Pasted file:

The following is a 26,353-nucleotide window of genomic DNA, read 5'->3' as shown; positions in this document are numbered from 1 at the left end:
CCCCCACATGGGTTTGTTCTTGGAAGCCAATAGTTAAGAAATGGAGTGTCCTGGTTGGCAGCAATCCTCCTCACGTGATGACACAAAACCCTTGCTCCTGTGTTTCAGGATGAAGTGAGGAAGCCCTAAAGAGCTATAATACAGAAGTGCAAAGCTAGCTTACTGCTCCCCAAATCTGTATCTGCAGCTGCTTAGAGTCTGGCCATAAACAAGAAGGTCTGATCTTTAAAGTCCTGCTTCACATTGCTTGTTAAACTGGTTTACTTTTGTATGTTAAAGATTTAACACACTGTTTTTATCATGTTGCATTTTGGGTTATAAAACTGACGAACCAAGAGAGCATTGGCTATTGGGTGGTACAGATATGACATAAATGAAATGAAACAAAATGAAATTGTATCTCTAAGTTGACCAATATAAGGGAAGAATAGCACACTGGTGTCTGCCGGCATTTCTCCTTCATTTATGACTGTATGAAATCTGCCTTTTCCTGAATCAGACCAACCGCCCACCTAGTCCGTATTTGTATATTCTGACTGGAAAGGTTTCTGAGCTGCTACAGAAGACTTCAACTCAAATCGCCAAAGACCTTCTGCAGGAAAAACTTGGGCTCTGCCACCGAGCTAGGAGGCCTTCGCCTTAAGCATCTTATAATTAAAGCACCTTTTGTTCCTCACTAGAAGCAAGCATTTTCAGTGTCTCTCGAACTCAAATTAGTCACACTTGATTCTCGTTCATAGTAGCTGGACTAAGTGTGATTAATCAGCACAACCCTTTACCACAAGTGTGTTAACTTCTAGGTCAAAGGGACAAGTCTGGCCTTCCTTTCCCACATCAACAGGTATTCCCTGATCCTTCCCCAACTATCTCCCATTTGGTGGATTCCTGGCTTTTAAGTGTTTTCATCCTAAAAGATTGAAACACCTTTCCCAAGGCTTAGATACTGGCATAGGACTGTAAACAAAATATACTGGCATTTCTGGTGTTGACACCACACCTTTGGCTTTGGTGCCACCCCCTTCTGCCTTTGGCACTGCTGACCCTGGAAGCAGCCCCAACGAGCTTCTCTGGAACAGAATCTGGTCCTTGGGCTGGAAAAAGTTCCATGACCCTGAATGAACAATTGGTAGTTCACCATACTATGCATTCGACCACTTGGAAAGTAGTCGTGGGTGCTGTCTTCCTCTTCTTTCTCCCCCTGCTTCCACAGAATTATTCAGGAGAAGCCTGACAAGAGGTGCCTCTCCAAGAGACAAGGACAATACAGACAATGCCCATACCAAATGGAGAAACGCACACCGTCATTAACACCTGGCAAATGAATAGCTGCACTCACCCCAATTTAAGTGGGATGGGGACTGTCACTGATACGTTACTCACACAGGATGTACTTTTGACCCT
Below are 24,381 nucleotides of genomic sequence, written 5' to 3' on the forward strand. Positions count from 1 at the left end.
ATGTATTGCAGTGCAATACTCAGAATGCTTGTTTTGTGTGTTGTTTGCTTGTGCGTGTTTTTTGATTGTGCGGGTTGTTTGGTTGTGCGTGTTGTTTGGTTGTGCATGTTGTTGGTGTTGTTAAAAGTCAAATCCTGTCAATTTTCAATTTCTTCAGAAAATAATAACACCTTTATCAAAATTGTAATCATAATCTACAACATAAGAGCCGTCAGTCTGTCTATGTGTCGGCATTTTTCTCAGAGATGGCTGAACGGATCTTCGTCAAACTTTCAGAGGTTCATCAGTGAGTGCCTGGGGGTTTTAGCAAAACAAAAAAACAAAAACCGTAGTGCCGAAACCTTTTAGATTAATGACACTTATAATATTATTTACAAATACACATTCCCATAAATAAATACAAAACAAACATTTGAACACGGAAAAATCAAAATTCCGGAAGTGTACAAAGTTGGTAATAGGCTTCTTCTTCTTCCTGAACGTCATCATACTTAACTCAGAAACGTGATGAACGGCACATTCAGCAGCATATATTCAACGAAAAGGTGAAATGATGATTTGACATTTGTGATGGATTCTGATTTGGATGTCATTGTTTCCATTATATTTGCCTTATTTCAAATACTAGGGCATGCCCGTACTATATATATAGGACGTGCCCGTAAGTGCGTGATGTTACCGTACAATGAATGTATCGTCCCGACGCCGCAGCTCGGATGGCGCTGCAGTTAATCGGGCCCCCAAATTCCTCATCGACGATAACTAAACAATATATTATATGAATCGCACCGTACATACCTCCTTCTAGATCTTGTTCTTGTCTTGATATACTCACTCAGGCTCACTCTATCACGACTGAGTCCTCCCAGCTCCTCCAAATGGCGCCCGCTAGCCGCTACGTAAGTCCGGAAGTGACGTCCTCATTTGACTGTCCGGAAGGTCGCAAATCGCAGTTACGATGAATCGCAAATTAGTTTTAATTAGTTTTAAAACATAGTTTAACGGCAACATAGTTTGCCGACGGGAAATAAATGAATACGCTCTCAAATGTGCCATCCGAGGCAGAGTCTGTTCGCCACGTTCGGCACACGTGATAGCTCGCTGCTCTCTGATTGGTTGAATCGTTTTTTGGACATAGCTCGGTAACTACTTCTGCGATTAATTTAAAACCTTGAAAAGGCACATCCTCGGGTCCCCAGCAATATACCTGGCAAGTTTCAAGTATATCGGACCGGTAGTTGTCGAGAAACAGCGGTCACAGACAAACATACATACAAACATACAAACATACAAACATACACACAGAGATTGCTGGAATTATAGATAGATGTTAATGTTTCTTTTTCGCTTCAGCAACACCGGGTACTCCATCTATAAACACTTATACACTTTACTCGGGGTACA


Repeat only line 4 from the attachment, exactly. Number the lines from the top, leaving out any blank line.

ATGTATTGCAGTGCAATACTCAGAATGCTTGTTTTGTGTGTTGTTTGCTTGTGCGTGTTTTTTGATTGTGCGGGTTGTTTGGTTGTGCGTGTTGTTTGGTTGTGCATGTTGTTGGTGTTGTTAAAAGTCAAATCCTGTCAATTTTCAATTTCTTCAGAAAATAATAACACCTTTATCAAAATTGTAATCATAATCTACAACATAAGAGCCGTCAGTCTGTCTATGTGTCGGCATTTTTCTCAGAGATGGCTGAACGGATCTTCGTCAAACTTTCAGAGGTTCATCAGTGAGTGCCTGGGGGTTTTAGCAAAACAAAAAAACAAAAACCGTAGTGCCGAAACCTTTTAGATTAATGACACTTATAATATTATTTACAAATACACATTCCCATAAATAAATACAAAACAAACATTTGAACACGGAAAAATCAAAATTCCGGAAGTGTACAAAGTTGGTAATAGGCTTCTTCTTCTTCCTGAACGTCATCATACTTAACTCAGAAACGTGATGAACGGCACATTCAGCAGCATATATTCAACGAAAAGGTGAAATGATGATTTGACATTTGTGATGGATTCTGATTTGGATGTCATTGTTTCCATTATATTTGCCTTATTTCAAATACTAGGGCATGCCCGTACTATATATATAGGACGTGCCCGTAAGTGCGTGATGTTACCGTACAATGAATGTATCGTCCCGACGCCGCAGCTCGGATGGCGCTGCAGTTAATCGGGCCCCCAAATTCCTCATCGACGATAACTAAACAATATATTATATGAATCGCACCGTACATACCTCCTTCTAGATCTTGTTCTTGTCTTGATATACTCACTCAGGCTCACTCTATCACGACTGAGTCCTCCCAGCTCCTCCAAATGGCGCCCGCTAGCCGCTACGTAAGTCCGGAAGTGACGTCCTCATTTGACTGTCCGGAAGGTCGCAAATCGCAGTTACGATGAATCGCAAATTAGTTTTAATTAGTTTTAAAACATAGTTTAACGGCAACATAGTTTGCCGACGGGAAATAAATGAATACGCTCTCAAATGTGCCATCCGAGGCAGAGTCTGTTCGCCACGTTCGGCACACGTGATAGCTCGCTGCTCTCTGATTGGTTGAATCGTTTTTTGGACATAGCTCGGTAACTACTTCTGCGATTAATTTAAAACCTTGAAAAGGCACATCCTCGGGTCCCCAGCAATATACCTGGCAAGTTTCAAGTATATCGGACCGGTAGTTGTCGAGAAACAGCGGTCACAGACAAACATACATACAAACATACAAACATACAAACATACACACAGAGATTGCTGGAATTATAGATAGATGTTAATGTTTCTTTTTCGCTTCAGCAACACCGGGTACTCCATCTATAAACACTTATACACTTTACTCGGGGTACA